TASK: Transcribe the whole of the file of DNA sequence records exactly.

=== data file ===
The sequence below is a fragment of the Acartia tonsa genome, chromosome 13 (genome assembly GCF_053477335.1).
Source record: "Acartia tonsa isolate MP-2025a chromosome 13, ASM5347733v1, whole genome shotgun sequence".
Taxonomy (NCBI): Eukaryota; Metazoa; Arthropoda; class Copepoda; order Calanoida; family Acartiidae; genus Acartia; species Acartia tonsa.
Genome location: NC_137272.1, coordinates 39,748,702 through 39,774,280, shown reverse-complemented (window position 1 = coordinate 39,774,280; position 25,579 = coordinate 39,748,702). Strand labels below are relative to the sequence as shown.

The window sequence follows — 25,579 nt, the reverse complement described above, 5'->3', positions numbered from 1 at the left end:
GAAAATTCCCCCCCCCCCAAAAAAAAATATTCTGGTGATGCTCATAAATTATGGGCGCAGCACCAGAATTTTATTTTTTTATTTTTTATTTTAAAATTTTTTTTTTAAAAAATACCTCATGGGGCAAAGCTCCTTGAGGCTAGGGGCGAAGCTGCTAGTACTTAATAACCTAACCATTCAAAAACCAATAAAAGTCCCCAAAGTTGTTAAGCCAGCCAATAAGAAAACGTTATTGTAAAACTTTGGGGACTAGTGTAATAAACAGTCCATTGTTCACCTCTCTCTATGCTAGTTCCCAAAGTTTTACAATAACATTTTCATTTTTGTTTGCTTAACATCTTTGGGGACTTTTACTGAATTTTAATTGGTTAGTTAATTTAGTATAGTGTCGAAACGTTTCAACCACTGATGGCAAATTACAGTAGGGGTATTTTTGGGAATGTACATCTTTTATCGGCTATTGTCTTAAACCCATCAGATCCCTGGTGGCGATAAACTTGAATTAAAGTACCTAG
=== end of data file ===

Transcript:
The sequence below is a fragment of the Acartia tonsa genome, chromosome 13 (genome assembly GCF_053477335.1).
Source record: "Acartia tonsa isolate MP-2025a chromosome 13, ASM5347733v1, whole genome shotgun sequence".
Taxonomy (NCBI): Eukaryota; Metazoa; Arthropoda; class Copepoda; order Calanoida; family Acartiidae; genus Acartia; species Acartia tonsa.
Genome location: NC_137272.1, coordinates 39,748,702 through 39,774,280, shown reverse-complemented (window position 1 = coordinate 39,774,280; position 25,579 = coordinate 39,748,702). Strand labels below are relative to the sequence as shown.

The window sequence follows — 25,579 nt, the reverse complement described above, 5'->3', positions numbered from 1 at the left end:
GAAAATTCCCCCCCCCCCAAAAAAAAATATTCTGGTGATGCTCATAAATTATGGGCGCAGCACCAGAATTTTATTTTTTTATTTTTTATTTTAAAATTTTTTTTTTAAAAAATACCTCATGGGGCAAAGCTCCTTGAGGCTAGGGGCGAAGCTGCTAGTACTTAATAACCTAACCATTCAAAAACCAATAAAAGTCCCCAAAGTTGTTAAGCCAGCCAATAAGAAAACGTTATTGTAAAACTTTGGGGACTAGTGTAATAAACAGTCCATTGTTCACCTCTCTCTATGCTAGTTCCCAAAGTTTTACAATAACATTTTCATTTTTGTTTGCTTAACATCTTTGGGGACTTTTACTGAATTTTAATTGGTTAGTTAATTTAGTATAGTGTCGAAACGTTTCAACCACTGATGGCAAATTACAGTAGGGGTATTTTTGGGAATGTACATCTTTTATCGGCTATTGTCTTAAACCCATCAGATCCCTGGTGGCGATAAACTTGAATTAAAGTACCTAG